Things to Avoid While Purchasing a Home
Searching for a mortgage loan? I'll be glad to discuss the mortgage offerings! Call me at (619) 758-4035. Ready to get started? Apply Now
Some new homebuyers make the mistake of rushing out to buy new things for their home as soon as the seller accepts their offer and the lender approves their loan. Until closing, there still remain some hoops to jump through. Below you'll find a list of things to avoid during this crucial time of your home purchase.
Don't make expensive purchases. Although you will be listing ways to turn your new house into a castle, avoid big ticket purchases like appliances, electronics, or expensive furnishings. We also recommend that you avoid vacations and car purchases until your loan closes. You may send up red flags with your lender if you purchase new furniture on your credit cards in the middle of your loan process. It's even a red flag to make those huge purchases using cash. Lenders are examining your cash on hand when considering your loan.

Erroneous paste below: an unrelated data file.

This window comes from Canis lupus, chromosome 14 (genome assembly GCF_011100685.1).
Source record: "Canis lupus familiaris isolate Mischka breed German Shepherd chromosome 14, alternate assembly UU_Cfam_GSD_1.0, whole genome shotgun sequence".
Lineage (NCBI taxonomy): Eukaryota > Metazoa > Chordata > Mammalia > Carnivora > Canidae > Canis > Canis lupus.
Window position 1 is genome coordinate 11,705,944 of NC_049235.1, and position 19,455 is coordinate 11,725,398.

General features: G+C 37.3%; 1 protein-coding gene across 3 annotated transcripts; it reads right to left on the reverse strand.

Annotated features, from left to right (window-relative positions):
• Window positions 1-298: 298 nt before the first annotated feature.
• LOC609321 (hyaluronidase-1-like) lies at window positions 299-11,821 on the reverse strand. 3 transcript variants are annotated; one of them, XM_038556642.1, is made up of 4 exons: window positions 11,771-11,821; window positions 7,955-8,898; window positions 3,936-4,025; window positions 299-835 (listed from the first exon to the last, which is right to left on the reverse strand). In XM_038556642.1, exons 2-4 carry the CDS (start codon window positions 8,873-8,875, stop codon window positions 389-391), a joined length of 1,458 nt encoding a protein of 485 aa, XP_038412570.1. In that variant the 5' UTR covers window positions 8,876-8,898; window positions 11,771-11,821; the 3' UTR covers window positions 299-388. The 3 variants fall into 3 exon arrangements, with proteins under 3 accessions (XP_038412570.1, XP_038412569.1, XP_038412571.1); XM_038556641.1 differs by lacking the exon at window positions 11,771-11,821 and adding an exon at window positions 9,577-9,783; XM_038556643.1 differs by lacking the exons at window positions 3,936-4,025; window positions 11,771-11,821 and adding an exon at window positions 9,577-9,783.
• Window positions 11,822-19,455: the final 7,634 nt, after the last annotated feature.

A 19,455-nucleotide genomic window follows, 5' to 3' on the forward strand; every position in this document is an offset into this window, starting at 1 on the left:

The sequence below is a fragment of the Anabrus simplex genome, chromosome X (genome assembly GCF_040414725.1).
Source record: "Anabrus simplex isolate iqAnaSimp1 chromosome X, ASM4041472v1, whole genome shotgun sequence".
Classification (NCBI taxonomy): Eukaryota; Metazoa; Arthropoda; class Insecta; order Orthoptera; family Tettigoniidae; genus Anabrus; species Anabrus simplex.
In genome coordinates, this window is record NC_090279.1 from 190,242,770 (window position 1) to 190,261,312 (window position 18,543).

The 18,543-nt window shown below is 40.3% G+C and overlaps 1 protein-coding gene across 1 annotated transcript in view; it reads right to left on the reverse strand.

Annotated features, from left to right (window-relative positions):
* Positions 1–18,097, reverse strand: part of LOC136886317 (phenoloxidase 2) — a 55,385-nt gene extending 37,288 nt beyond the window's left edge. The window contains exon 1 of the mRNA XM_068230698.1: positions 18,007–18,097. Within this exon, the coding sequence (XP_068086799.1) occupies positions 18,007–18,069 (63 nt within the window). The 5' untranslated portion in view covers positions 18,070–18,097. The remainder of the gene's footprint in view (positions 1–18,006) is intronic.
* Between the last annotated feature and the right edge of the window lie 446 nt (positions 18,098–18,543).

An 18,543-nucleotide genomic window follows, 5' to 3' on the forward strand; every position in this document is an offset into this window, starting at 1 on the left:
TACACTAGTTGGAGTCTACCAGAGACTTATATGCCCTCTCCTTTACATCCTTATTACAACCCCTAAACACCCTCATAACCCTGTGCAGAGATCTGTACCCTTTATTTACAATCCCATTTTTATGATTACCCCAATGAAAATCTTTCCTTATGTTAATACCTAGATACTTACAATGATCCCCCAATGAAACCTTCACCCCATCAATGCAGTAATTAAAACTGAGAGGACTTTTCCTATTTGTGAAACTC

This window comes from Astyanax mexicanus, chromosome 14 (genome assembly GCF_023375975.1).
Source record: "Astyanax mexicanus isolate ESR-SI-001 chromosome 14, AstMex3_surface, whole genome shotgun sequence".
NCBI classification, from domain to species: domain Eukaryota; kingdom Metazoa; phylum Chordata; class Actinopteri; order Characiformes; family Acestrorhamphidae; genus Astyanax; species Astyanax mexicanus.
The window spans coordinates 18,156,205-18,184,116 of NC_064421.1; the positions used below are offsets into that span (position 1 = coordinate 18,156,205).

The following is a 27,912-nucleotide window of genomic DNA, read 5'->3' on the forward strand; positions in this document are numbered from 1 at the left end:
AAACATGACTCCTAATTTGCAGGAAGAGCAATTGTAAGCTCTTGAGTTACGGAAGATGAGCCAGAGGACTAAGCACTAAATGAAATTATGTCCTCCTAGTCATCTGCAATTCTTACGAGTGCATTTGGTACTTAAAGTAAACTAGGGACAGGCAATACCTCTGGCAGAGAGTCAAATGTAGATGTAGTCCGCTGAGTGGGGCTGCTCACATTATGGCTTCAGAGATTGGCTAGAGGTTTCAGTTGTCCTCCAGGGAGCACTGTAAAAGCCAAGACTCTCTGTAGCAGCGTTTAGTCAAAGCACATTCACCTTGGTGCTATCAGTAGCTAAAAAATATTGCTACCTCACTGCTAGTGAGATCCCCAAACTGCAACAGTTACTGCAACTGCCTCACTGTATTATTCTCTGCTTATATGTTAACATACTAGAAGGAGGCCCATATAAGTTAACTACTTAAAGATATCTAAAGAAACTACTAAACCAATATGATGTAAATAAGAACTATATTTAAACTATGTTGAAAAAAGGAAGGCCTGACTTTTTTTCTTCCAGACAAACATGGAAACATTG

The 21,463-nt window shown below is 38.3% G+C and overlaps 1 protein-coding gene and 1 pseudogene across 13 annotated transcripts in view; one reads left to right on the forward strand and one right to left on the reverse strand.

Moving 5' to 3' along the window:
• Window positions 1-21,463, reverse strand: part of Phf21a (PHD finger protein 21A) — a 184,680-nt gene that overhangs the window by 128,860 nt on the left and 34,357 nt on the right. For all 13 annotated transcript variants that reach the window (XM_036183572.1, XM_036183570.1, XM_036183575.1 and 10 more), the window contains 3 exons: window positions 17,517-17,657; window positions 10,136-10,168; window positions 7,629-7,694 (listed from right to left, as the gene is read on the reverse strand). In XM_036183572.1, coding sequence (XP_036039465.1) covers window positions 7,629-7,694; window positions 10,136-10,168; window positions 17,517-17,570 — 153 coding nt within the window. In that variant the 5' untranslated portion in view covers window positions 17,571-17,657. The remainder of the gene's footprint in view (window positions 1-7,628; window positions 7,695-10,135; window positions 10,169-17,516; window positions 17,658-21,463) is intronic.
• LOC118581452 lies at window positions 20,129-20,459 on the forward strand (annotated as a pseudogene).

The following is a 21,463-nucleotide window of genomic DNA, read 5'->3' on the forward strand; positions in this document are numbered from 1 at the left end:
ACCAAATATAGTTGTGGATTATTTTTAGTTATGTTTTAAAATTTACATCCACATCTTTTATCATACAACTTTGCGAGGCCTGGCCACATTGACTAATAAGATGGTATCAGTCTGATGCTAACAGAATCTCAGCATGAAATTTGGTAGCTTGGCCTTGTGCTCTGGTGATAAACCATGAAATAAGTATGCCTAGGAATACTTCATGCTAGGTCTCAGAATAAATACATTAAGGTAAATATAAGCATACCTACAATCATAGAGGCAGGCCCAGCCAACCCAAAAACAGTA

Don't get a new career. Stability in your career history is a good thing to lending institutions. Getting a new job before you start the application process for a mortgage loan may not compromise your approval at all. However, switching jobs in the middle of the application process may influence your approval.
Don't take your accounts to a new bank or move around your cash. As the lender reviews your loan package, you will likely be asked to produce bank statements for the last few months on your checking accounts, savings accounts, money market funds and other liquid wealth. To avoid potential fraud, most loans want a detailed paper trail to determine the source of all cash. Even for practical reasons, moving around cash or changing banks could make it harder for your lender to document your bank history.
Don't give your FSBO (for sale by owner) seller a "good faith" deposit, delivered to his door. Until closing, the good faith deposit remains yours. Although some individual sellers might not know this, any good faith funds must go toward your closing expenses. Find an attorney or other neutral person who can hold the funds or put them in a trust account until closing. If your home purchase fails, the contract with the seller should dictate where the earnest money should go.
I can answer questions about these "Don'ts" and many others. Call me: (619) 758-4035.